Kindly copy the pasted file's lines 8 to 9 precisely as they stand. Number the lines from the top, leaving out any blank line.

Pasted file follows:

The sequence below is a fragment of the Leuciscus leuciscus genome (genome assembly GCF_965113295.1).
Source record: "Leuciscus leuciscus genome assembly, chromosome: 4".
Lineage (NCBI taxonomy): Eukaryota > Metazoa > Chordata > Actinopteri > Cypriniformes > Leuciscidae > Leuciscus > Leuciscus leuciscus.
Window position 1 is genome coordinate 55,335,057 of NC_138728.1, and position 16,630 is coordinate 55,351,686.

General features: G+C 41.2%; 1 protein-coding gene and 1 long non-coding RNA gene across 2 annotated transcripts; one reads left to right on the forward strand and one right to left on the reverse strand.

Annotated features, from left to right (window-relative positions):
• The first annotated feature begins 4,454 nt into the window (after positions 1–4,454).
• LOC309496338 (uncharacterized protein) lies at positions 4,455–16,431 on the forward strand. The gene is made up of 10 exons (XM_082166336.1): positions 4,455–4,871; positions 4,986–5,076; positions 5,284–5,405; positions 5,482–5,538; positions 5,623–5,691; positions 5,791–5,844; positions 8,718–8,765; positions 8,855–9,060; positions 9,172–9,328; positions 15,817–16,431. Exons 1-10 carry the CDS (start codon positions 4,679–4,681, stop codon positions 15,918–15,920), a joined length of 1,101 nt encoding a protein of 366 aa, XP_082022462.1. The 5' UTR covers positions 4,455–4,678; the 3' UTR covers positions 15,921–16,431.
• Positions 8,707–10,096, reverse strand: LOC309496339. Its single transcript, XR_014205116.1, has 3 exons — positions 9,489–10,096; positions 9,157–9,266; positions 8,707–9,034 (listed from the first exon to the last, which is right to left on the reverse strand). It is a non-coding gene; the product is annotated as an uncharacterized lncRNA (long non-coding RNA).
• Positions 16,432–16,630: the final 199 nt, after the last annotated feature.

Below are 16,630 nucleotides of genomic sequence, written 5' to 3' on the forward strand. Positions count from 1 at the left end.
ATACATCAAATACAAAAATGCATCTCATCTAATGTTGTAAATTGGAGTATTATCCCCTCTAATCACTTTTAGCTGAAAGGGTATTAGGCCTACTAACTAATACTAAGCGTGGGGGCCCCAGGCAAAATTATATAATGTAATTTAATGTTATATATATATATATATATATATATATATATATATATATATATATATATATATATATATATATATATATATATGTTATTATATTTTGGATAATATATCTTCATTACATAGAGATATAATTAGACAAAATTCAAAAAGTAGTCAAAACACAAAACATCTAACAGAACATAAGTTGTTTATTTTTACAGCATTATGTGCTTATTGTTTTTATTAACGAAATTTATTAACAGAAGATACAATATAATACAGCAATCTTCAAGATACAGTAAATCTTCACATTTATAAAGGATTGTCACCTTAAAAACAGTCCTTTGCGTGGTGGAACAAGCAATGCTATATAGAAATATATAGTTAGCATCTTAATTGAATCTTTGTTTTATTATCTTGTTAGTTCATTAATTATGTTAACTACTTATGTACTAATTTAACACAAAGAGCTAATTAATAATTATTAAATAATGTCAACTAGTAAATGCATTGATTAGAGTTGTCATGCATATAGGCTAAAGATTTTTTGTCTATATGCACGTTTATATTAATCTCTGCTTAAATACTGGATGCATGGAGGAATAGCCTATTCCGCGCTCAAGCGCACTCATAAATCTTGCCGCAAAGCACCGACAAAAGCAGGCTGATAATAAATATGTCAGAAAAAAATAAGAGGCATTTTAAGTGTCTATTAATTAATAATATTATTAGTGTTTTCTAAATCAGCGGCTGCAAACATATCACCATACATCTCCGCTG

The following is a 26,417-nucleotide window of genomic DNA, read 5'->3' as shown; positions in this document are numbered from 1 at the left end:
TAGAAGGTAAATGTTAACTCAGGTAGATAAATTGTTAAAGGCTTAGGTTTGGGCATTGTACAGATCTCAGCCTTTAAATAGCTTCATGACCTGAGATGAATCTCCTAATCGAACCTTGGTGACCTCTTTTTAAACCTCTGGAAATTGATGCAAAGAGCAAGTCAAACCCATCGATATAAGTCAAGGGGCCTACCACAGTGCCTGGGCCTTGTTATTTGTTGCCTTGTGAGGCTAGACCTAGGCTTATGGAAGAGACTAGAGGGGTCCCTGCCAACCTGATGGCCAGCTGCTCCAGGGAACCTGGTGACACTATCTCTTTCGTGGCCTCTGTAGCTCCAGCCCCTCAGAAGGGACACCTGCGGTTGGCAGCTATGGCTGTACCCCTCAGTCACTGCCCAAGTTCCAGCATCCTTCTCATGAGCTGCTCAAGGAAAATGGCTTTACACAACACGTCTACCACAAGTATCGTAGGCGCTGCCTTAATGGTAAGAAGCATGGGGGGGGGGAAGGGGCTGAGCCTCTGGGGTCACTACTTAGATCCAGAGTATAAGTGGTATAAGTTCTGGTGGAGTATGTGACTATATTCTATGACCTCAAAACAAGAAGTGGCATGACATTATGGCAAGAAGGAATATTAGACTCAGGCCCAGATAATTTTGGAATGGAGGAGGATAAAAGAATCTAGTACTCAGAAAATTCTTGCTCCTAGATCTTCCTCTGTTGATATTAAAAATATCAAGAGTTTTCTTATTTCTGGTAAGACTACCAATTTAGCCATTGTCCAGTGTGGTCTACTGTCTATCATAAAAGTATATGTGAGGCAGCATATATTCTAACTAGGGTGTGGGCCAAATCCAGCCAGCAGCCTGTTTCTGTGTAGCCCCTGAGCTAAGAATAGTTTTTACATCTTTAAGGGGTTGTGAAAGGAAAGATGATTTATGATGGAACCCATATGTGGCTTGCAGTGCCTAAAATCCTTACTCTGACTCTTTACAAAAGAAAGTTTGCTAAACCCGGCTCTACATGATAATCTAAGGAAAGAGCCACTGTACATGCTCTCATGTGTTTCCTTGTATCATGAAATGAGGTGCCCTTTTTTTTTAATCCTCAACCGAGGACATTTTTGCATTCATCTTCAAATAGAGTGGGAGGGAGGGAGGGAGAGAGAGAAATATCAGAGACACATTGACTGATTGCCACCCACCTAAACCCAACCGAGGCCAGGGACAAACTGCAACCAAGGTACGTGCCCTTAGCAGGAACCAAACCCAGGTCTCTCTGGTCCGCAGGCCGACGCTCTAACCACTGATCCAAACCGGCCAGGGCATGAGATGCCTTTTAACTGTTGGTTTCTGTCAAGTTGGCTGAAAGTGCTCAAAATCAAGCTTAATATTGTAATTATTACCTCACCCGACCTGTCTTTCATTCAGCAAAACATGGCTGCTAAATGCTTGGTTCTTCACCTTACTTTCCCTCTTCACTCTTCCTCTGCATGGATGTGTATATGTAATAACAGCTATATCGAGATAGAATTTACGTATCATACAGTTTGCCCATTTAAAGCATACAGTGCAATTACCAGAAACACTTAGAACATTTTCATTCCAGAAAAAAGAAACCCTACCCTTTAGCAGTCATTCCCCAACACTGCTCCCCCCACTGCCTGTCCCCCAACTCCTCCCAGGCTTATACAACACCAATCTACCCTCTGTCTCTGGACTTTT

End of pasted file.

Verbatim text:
• LOC309496338 (uncharacterized protein) lies at positions 4,455–16,431 on the forward strand. The gene is made up of 10 exons (XM_082166336.1): positions 4,455–4,871; positions 4,986–5,076; positions 5,284–5,405; positions 5,482–5,538; positions 5,623–5,691; positions 5,791–5,844; positions 8,718–8,765; positions 8,855–9,060; positions 9,172–9,328; positions 15,817–16,431. Exons 1-10 carry the CDS (start codon positions 4,679–4,681, stop codon positions 15,918–15,920), a joined length of 1,101 nt encoding a protein of 366 aa, XP_082022462.1. The 5' UTR covers positions 4,455–4,678; the 3' UTR covers positions 15,921–16,431.
• Positions 8,707–10,096, reverse strand: LOC309496339. Its single transcript, XR_014205116.1, has 3 exons — positions 9,489–10,096; positions 9,157–9,266; positions 8,707–9,034 (listed from the first exon to the last, which is right to left on the reverse strand). It is a non-coding gene; the product is annotated as an uncharacterized lncRNA (long non-coding RNA).